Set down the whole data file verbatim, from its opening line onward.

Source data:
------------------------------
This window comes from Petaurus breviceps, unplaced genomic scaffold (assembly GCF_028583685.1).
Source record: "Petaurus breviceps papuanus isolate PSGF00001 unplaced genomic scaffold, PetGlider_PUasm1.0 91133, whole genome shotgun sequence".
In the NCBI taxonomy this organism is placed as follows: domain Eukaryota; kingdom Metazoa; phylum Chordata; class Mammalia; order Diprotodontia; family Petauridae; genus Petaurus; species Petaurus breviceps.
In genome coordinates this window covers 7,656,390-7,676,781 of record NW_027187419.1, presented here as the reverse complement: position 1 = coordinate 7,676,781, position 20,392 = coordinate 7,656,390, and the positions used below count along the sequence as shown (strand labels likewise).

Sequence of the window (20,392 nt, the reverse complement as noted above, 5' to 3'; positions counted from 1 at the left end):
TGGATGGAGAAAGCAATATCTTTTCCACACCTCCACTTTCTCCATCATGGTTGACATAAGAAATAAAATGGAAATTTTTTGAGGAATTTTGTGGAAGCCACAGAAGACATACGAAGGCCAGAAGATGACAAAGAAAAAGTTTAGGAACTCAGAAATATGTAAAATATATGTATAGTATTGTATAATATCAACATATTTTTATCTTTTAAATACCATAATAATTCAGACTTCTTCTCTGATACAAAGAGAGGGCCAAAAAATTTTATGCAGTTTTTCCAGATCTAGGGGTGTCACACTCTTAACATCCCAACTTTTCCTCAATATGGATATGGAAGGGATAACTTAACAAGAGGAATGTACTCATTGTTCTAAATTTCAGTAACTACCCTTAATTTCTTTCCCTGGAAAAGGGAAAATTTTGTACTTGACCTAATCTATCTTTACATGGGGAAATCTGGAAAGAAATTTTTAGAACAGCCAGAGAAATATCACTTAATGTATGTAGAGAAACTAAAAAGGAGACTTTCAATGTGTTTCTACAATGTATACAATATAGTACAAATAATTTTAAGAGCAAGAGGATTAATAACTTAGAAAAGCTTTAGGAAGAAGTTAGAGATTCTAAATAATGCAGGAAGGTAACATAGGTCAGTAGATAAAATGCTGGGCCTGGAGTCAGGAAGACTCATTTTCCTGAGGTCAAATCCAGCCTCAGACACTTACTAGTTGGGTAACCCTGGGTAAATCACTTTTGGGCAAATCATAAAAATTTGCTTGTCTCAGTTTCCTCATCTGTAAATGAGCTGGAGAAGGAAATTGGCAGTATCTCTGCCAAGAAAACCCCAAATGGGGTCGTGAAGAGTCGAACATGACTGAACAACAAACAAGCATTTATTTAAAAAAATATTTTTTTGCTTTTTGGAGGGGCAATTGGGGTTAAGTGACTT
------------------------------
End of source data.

This window comes from Petaurus breviceps, unplaced genomic scaffold (assembly GCF_028583685.1).
Source record: "Petaurus breviceps papuanus isolate PSGF00001 unplaced genomic scaffold, PetGlider_PUasm1.0 91133, whole genome shotgun sequence".
In the NCBI taxonomy this organism is placed as follows: domain Eukaryota; kingdom Metazoa; phylum Chordata; class Mammalia; order Diprotodontia; family Petauridae; genus Petaurus; species Petaurus breviceps.
In genome coordinates this window covers 7,656,390-7,676,781 of record NW_027187419.1, presented here as the reverse complement: position 1 = coordinate 7,676,781, position 20,392 = coordinate 7,656,390, and the positions used below count along the sequence as shown (strand labels likewise).

Sequence of the window (20,392 nt, the reverse complement as noted above, 5' to 3'; positions counted from 1 at the left end):
TGGATGGAGAAAGCAATATCTTTTCCACACCTCCACTTTCTCCATCATGGTTGACATAAGAAATAAAATGGAAATTTTTTGAGGAATTTTGTGGAAGCCACAGAAGACATACGAAGGCCAGAAGATGACAAAGAAAAAGTTTAGGAACTCAGAAATATGTAAAATATATGTATAGTATTGTATAATATCAACATATTTTTATCTTTTAAATACCATAATAATTCAGACTTCTTCTCTGATACAAAGAGAGGGCCAAAAAATTTTATGCAGTTTTTCCAGATCTAGGGGTGTCACACTCTTAACATCCCAACTTTTCCTCAATATGGATATGGAAGGGATAACTTAACAAGAGGAATGTACTCATTGTTCTAAATTTCAGTAACTACCCTTAATTTCTTTCCCTGGAAAAGGGAAAATTTTGTACTTGACCTAATCTATCTTTACATGGGGAAATCTGGAAAGAAATTTTTAGAACAGCCAGAGAAATATCACTTAATGTATGTAGAGAAACTAAAAAGGAGACTTTCAATGTGTTTCTACAATGTATACAATATAGTACAAATAATTTTAAGAGCAAGAGGATTAATAACTTAGAAAAGCTTTAGGAAGAAGTTAGAGATTCTAAATAATGCAGGAAGGTAACATAGGTCAGTAGATAAAATGCTGGGCCTGGAGTCAGGAAGACTCATTTTCCTGAGGTCAAATCCAGCCTCAGACACTTACTAGTTGGGTAACCCTGGGTAAATCACTTTTGGGCAAATCATAAAAATTTGCTTGTCTCAGTTTCCTCATCTGTAAATGAGCTGGAGAAGGAAATTGGCAGTATCTCTGCCAAGAAAACCCCAAATGGGGTCGTGAAGAGTCGAACATGACTGAACAACAAACAAGCATTTATTTAAAAAAATATTTTTTTGCTTTTTGGAGGGGCAATTGGGGTTAAGTGACTT